A car mechanic Paul Jobs and his wife Clara jobs adopted Steve who was abandoner at birth. Paul and Clara loves Steve very much. They made him feel that he was 'chosen' and very 'special'.
One of his colleagues, Del Yocam said about Steve, I think his desire for complete control of whatever he marks derives directly from his personality and from the fact that he was abandoned at birth.
Jobs' mother taught him how to read and write before he want to the elementary school. So when he went to school, he found out that he knew everything that the teachers were teaching. He got bored and played pranks to keep him busy. This continued for the first few years. It was clear from his behaviour that he could not accept other people's authority. He said, "I encountered authority of a different kind that I have never encountered before, and Idid not like it."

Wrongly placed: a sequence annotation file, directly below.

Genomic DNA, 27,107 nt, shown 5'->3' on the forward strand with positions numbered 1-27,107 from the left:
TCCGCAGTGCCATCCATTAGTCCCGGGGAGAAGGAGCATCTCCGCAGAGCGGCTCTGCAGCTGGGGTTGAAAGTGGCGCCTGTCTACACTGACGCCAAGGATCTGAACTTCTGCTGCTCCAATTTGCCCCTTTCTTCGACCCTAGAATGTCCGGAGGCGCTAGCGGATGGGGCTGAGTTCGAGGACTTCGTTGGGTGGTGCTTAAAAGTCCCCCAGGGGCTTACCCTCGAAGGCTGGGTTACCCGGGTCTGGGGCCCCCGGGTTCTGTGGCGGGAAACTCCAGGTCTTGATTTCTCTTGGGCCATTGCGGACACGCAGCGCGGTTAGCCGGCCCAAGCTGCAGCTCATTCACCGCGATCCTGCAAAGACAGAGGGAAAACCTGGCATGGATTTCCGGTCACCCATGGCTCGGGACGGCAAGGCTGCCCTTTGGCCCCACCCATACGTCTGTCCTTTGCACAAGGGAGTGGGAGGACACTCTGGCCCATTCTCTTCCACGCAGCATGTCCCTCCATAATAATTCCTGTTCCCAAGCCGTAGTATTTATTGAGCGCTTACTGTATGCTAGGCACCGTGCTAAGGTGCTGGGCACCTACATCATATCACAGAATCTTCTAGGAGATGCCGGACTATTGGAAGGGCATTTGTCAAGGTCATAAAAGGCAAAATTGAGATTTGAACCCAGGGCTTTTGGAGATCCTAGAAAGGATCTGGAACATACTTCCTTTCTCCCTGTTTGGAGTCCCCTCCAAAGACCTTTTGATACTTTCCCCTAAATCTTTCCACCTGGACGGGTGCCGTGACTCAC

A turning point came when he was in grade four. His teacher Imogene Hill watched him very closely for some time and soon found out how to handle him and get things done by him. In order to get things done she used to give him money and food. One day after school, she gave Jobs a workbook with math problems in it. She said, " I want you to take it home and do this." She showed Jobs a huge lollipop and said, "When you are done with it, if you get it mostly right, I will give you this and five dollars. " Within two days, Jobs solved the math and returned the book to his teacher. this continued for a couple of months and Jobs enjoyed learning so much that he did not need any return. Also he liked his teacher very much wanted to please her. In Ms. Hill's class, Jobs felt he waa special. At the end of the fourth grade, Jobs did very well. It was clear not only to Jobs and his parents but also to the teachers that he was exceptionally intelligent. The school proposed that Jobs should skip two classes and go into seventh grade. This would mean that Jobs would find the study challenging and he would be motivated to study. His parents had him skip only one grade.
Source: Steve Jobs by Walter Lsaacson.